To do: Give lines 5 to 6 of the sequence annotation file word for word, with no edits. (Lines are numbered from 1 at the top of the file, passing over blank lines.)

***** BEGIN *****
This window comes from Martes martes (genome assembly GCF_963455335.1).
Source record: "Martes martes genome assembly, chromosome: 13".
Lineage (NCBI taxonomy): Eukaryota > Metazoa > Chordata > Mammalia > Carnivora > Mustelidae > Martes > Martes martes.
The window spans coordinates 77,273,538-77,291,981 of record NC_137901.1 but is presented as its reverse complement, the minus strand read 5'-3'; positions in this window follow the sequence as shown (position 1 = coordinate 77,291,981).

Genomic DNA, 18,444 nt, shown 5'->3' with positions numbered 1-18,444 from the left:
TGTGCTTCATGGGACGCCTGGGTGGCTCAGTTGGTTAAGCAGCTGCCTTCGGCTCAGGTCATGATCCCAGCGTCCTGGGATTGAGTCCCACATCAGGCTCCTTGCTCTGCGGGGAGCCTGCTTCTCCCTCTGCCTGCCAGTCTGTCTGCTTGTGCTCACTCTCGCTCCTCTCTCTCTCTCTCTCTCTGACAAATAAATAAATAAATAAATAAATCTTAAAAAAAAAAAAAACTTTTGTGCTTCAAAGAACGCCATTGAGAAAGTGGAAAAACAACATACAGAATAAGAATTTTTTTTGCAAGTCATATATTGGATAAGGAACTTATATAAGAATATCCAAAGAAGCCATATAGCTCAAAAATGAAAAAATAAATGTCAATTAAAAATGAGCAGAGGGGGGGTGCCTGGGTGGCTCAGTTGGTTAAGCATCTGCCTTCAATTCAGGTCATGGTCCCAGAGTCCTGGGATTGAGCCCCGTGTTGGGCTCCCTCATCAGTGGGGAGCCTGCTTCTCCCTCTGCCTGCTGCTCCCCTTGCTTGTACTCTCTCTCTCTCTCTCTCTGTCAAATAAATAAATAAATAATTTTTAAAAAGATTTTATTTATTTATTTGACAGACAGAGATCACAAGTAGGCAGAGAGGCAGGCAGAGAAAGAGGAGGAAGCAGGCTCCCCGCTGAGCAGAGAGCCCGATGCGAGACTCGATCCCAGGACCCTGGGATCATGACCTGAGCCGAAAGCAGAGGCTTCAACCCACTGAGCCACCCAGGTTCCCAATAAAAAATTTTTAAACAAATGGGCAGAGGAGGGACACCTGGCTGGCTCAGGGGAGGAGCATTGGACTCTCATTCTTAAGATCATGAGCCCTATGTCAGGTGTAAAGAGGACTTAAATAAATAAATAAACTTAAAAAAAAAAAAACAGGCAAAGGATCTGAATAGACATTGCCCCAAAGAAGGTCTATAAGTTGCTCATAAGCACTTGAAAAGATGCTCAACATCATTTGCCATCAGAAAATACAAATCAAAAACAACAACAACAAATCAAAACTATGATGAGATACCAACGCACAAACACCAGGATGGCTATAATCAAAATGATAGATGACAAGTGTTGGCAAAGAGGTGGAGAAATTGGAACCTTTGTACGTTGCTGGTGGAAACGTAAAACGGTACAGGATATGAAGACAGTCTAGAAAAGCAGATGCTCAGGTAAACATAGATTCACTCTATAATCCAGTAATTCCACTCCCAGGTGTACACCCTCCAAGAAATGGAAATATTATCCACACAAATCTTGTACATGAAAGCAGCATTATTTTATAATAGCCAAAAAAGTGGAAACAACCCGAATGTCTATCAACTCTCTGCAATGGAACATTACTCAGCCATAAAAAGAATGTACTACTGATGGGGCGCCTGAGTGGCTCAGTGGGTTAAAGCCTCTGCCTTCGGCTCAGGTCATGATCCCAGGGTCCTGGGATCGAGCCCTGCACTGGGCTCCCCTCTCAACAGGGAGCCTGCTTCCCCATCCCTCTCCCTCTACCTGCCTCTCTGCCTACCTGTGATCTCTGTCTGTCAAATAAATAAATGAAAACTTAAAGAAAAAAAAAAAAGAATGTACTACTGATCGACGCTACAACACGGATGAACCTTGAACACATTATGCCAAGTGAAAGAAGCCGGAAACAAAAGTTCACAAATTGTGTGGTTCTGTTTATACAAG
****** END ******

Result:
Genomic DNA, 18,444 nt, shown 5'->3' with positions numbered 1-18,444 from the left:
TGTGCTTCATGGGACGCCTGGGTGGCTCAGTTGGTTAAGCAGCTGCCTTCGGCTCAGGTCATGATCCCAGCGTCCTGGGATTGAGTCCCACATCAGGCTCCTTGCTCTGCGGGGAGCCTGCTTCTCCCTCTGCCTGCCAGTCTGTCTGCTTGTGCTCACTCTCGCTCCTCTCTCTCTCTCTCTCTCTGACAAATAAATAAATAAATAAATAAATCTTAAAAAAAAAAAAAACTTTTGTGCTTCAAAGAACGCCATTGAGAAAGTGGAAAAACAACATACAGAATAAGAATTTTTTTTGCAAGTCATATATTGGATAAGGAACTTATATAAGAATATCCAAAGAAGCCATATAGCTCAAAAATGAAAAAATAAATGTCAATTAAAAATGAGCAGAGGGGGGGTGCCTGGGTGGCTCAGTTGGTTAAGCATCTGCCTTCAATTCAGGTCATGGTCCCAGAGTCCTGGGATTGAGCCCCGTGTTGGGCTCCCTCATCAGTGGGGAGCCTGCTTCTCCCTCTGCCTGCTGCTCCCCTTGCTTGTACTCTCTCTCTCTCTCTCTCTGTCAAATAAATAAATAAATAATTTTTAAAAAGATTTTATTTATTTATTTGACAGACAGAGATCACAAGTAGGCAGAGAGGCAGGCAGAGAAAGAGGAGGAAGCAGGCTCCCCGCTGAGCAGAGAGCCCGATGCGAGACTCGATCCCAGGACCCTGGGATCATGACCTGAGCCGAAAGCAGAGGCTTCAACCCACTGAGCCACCCAGGTTCCCAATAAAAAATTTTTAAACAAATGGGCAGAGGAGGGACACCTGGCTGGCTCAGGGGAGGAGCATTGGACTCTCATTCTTAAGATCATGAGCCCTATGTCAGGTGTAAAGAGGACTTAAATAAATAAATAAACTTAAAAAAAAAAAAACAGGCAAAGGATCTGAATAGACATTGCCCCAAAGAAGGTCTATAAGTTGCTCATAAGCACTTGAAAAGATGCTCAACATCATTTGCCATCAGAAAATACAAATCAAAAACAACAACAACAAATCAAAACTATGATGAGATACCAACGCACAAACACCAGGATGGCTATAATCAAAATGATAGATGACAAGTGTTGGCAAAGAGGTGGAGAAATTGGAACCTTTGTACGTTGCTGGTGGAAACGTAAAACGGTACAGGATATGAAGACAGTCTAGAAAAGCAGATGCTCAGGTAAACATAGATTCACTCTATAATCCAGTAATTCCACTCCCAGGTGTACACCCTCCAAGAAATGGAAATATTATCCACACAAATCTTGTACATGAAAGCAGCATTATTTTATAATAGCCAAAAAAGTGGAAACAACCCGAATGTCTATCAACTCTCTGCAATGGAACATTACTCAGCCATAAAAAGAATGTACTACTGATGGGGCGCCTGAGTGGCTCAGTGGGTTAAAGCCTCTGCCTTCGGCTCAGGTCATGATCCCAGGGTCCTGGGATCGAGCCCTGCACTGGGCTCCCCTCTCAACAGGGAGCCTGCTTCCCCATCCCTCTCCCTCTACCTGCCTCTCTGCCTACCTGTGATCTCTGTCTGTCAAATAAATAAATGAAAACTTAAAGAAAAAAAAAAAAGAATGTACTACTGATCGACGCTACAACACGGATGAACCTTGAACACATTATGCCAAGTGAAAGAAGCCGGAAACAAAAGTTCACAAATTGTGTGGTTCTGTTTATACAAG